But for all his swearing and his one-time penchant for sleeping with prostitutes, the fiery Manchester United man is an amateur when it comes to really raising hell.
And even Rooney's counterpart at Manchester City, Mario Balotelli, is a mild-mannered kitten when his rap sheet is compared to that of football's true nutcases.
We've decided to run down the top 10 footballing bad boys to show just how far Rooney would have to fall before he got anywhere near to the bottom.
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10. Rene Higuita
With a nickname like 'El Loco' - Spanish for 'the nutter' - it comes as no surprise to see the former Colombia keeper entering our list.
By default, goalkeepers are an eccentric bunch, but Higuita took it to a new level with his flair on the pitch - and plenty of controversy off it.
Every self-respecting football bad boy worth his salt has spent some time behind bars and Higuita was incarcerated in 1993 after getting involved in a kidnapping: he acted as a go between for drug barons Carlos Molina and Pablo Escobar, securing the safe release of the former's daughter.
Higuita was paid $64,000 dollars for his part in the negotiations but, since profiting from a kidnapping is an offence in Colombia, he was jailed for seven months.
On his release - without charge - his football began to grab the headlines again and his penchant for going on long mazy dribbles out of his goal - and his infamous 'scorpion kick' -were much celebrated. However, he found trouble again in 2004 when he tested positive for cocaine while representing an Ecuadorian club.
All this, and we haven't even touched upon his crimes against modern hairstyling. But we'll leave that for another time.
9. Frank McAvennie
Another man to succumb to the perils of cocaine was former West Ham and Celtic striker McAvennie. A lethal striker in his heyday, he is now better known for scoring drugs than scoring goals during a career that was peppered with controversy.
The Scot, a road-cleaner in his teenage years, even admitted to snorting coke while he was still playing, at a time when he earned £5,000 a week - a huge amount in those days - and was a regular on the London nightclub scene.
Since retiring though, the problems really began. He has racked up two convictions for possessing the drug and had £100,000 seized by Customs - half of a stash found in a Land-Rover at Dover's docks - in 1996 after being accused of being involved in a major drug deal.
In 2000, he spent a month on remand in Durham prison before appearing in court charged with conspiracy to supply £110,000 worth of ecstasy tablets and amphetamines and in 2009 he was handed a fourth month prison sentence, suspended for two years, after headbutting a man in a brawl outside a bar on the Isle of Man. His arrest meant he had to skip a charity match - the reason for being on the island.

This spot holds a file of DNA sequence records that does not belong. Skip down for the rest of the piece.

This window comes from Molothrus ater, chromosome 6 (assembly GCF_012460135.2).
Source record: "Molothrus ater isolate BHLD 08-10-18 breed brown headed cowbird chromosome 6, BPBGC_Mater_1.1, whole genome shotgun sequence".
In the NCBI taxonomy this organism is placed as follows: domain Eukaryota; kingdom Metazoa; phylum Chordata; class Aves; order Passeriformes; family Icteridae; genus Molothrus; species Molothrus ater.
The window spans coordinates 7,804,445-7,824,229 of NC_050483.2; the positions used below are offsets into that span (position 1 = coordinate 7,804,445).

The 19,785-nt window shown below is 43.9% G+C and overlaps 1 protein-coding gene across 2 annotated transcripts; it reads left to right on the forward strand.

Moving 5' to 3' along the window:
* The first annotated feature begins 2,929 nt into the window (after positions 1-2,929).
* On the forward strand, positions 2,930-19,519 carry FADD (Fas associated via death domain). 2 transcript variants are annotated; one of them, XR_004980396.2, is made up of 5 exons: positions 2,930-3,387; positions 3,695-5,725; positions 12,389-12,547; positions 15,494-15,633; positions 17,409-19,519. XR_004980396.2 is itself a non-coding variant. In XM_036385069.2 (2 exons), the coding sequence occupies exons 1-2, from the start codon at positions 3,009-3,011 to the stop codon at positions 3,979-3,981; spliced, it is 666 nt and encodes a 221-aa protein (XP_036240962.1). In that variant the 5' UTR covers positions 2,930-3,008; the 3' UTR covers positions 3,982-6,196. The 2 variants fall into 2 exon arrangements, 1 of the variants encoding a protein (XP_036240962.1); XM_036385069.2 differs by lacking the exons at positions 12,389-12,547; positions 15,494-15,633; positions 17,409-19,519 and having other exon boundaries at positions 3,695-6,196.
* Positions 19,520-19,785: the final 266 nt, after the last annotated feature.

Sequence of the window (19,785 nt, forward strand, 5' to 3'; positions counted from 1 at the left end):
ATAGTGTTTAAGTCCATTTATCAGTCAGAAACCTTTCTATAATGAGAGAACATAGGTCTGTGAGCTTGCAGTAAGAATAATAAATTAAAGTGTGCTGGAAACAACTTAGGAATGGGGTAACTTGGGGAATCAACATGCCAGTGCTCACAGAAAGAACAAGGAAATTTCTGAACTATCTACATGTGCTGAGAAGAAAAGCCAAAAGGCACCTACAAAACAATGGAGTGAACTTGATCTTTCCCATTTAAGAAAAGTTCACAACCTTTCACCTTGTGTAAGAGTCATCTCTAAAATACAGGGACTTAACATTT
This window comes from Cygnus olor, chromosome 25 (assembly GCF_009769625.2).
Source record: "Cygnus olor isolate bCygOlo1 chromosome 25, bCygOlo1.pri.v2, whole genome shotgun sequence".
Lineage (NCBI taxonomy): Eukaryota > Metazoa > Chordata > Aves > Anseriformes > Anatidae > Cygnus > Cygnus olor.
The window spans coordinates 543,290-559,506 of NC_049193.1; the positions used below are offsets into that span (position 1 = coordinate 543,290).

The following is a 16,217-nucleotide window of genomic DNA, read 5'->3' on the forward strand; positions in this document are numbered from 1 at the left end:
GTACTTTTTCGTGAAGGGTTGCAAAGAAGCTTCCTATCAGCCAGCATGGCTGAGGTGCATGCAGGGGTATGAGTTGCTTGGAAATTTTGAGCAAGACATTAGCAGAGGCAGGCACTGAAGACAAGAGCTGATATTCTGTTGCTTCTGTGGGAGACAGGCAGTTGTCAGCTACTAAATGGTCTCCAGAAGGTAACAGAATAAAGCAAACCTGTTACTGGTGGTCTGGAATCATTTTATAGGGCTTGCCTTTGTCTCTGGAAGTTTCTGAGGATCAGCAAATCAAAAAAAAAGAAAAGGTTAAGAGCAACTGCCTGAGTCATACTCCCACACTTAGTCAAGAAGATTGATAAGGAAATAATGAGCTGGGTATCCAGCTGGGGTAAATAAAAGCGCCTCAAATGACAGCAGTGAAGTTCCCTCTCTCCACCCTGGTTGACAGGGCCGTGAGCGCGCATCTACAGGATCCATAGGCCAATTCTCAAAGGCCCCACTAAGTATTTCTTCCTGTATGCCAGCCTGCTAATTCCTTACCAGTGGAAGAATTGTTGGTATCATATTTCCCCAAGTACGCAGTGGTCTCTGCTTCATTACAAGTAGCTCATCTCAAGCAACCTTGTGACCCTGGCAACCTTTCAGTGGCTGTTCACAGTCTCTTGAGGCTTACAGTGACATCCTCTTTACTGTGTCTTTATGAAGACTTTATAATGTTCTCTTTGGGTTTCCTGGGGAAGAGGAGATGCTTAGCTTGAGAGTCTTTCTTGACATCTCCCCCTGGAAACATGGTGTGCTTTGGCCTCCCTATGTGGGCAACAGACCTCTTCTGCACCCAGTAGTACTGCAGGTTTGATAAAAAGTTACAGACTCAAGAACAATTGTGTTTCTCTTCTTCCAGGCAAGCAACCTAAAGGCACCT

McAvennie has also fought bankruptcy and depression in his spectacular fall from grace, while earlier this year he said his long-suffering wife of 10 years must surely be "due a testimonial".
8. George Best
Stylish, handsome and ludicrously talented, the Northern Irish winger was without doubt one of the greatest players of all time: he was named European footballer of the Year in 1968 after helping Manchester United win the European Cup, and was dubbed the "fifth Beatle" for his glamorous lifestyle.
After that high point, however, his career started to slide as his battles with alcoholism blighted his life.
Sadly, his boozy antics often spilled over into violence - particularly towards women.
He punched his second wife Alex in the face on at least two occasions, is alleged to have done the same to at least one other girlfriend in the past, and in 1972 was charged with assault after an incident that left a Manchester nightclub waitress with a fractured nose - thoughhe was acquitted in court with the help of one of his drinking buddies, legendary barrister George Carman.
It wasn't just violence that Best got involved with: he once admitted stealing a wad of cash from a woman's handbag in a bar in the United States in order to fund a drinking session, and in 1984 he received a three-month prison sentence for drink driving, assaulting a police officer and skipping bail.
Best had a liver transplant in 2002 but continued to drink, and died of complications while awaiting a second transplant in 2005. He was 59.